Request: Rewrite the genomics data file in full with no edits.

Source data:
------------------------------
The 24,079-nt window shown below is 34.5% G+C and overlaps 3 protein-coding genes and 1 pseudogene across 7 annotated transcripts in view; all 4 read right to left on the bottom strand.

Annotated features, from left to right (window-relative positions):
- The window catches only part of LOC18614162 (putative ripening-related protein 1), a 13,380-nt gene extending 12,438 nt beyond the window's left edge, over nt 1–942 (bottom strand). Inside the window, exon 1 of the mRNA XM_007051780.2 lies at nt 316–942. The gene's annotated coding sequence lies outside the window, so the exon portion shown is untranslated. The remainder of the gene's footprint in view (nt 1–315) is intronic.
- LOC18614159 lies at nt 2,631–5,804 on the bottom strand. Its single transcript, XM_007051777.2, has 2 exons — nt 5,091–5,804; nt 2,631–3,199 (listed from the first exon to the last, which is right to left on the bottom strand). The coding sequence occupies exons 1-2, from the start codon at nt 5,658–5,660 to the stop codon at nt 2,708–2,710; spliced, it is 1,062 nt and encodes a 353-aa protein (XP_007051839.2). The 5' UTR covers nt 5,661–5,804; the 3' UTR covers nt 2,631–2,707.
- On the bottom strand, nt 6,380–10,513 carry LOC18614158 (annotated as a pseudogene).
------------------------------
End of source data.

The 24,079-nt window shown below is 34.5% G+C and overlaps 3 protein-coding genes and 1 pseudogene across 7 annotated transcripts in view; all 4 read right to left on the bottom strand.

Annotated features, from left to right (window-relative positions):
- The window catches only part of LOC18614162 (putative ripening-related protein 1), a 13,380-nt gene extending 12,438 nt beyond the window's left edge, over nt 1–942 (bottom strand). Inside the window, exon 1 of the mRNA XM_007051780.2 lies at nt 316–942. The gene's annotated coding sequence lies outside the window, so the exon portion shown is untranslated. The remainder of the gene's footprint in view (nt 1–315) is intronic.
- LOC18614159 lies at nt 2,631–5,804 on the bottom strand. Its single transcript, XM_007051777.2, has 2 exons — nt 5,091–5,804; nt 2,631–3,199 (listed from the first exon to the last, which is right to left on the bottom strand). The coding sequence occupies exons 1-2, from the start codon at nt 5,658–5,660 to the stop codon at nt 2,708–2,710; spliced, it is 1,062 nt and encodes a 353-aa protein (XP_007051839.2). The 5' UTR covers nt 5,661–5,804; the 3' UTR covers nt 2,631–2,707.
- On the bottom strand, nt 6,380–10,513 carry LOC18614158 (annotated as a pseudogene).